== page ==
Eastern Europe features a high concentration of some of the most spectacular settings where you can drive to your heart’s content. The Transfagarasan motorway in Romania, with 90 kilometres of curves, or European route E75, a network of main roads that runs south from Norway to Poland, are just two examples.
Below are five proposals for those travellers who like discovering new destinations at the wheel that are off the beaten track.
A route among Serbian vineyards
From the Serbian capital, Belgrade, the E70 motorway heads north through the Province of Vojvodina, which is famous for being the country’s most important wine region. Among vineyards and rolling hills, the motorway continues on to the Fruska Gora national park, with more than 16 medieval monasteries tucked in the mountains.
Romania’s Transfagarasan and its 90 kilometres of curves
The Transfagarasan motorway is located in northern Romania. Extending to a length of 90 kilometres, it meanders through the rugged hills of the Carpathian mountains. Besides its wonderful landscape, along the route is Castle Poenari, home to the prince that inspired Bram Stoker’s novel Dracula.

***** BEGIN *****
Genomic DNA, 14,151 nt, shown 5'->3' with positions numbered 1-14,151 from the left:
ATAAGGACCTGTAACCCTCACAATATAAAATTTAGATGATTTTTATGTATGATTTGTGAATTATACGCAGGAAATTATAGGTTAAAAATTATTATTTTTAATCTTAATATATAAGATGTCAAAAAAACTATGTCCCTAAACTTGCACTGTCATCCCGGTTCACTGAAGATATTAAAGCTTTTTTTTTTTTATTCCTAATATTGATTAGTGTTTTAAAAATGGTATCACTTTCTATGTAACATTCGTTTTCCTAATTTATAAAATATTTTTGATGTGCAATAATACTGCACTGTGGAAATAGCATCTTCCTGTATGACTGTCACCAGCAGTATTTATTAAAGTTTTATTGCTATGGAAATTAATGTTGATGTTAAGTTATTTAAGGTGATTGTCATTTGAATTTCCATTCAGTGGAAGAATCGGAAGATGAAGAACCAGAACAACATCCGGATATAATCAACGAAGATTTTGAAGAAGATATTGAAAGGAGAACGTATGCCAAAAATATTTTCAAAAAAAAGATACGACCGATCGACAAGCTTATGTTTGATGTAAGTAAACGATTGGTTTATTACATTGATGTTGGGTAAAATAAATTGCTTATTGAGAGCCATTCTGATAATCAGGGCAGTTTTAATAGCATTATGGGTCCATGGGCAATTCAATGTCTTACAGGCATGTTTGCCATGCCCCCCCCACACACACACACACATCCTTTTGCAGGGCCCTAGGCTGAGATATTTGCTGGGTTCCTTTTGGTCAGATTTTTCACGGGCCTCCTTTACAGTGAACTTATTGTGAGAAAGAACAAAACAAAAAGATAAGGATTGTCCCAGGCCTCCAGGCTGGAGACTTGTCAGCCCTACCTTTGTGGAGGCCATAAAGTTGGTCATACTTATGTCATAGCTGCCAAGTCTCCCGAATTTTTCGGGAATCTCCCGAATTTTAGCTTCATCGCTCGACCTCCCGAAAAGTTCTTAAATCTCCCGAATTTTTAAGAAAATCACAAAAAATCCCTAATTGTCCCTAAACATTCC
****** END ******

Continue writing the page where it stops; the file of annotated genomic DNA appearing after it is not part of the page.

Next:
Poland’s 23 National Parks to explore
The Stolowe Mountains National Park in Poland’s Klodzko county is one of 23 in the country. It features several routes to combine driving and hiking through the gorges and ravines found in the Table Mountains – a 42km long mountain range in Poland and the Czech Republic.
Refreshing swim at the foot of the Alps
Located in the foothills of the Julian Alps in Slovenia, travellers will find the town of Bled, with a population of a few more than 5000 people. The major attraction of this part of Eastern Europe is the town’s eponymous lake, where visitors can make a stop on their journey and take a swim.
Buda and Pest, a drive through the history of Hungary
When travelling through Hungary, particular mention goes to its capital, Budapest. In the city, visitors can cross the Chain Bridge, which is the oldest across the Danube in Hungary and links the two sides, Buda and Pest.
Read about the six Lamborghini Huracans that sank their fangs into the tarmac of Romania’s Transfagarasan.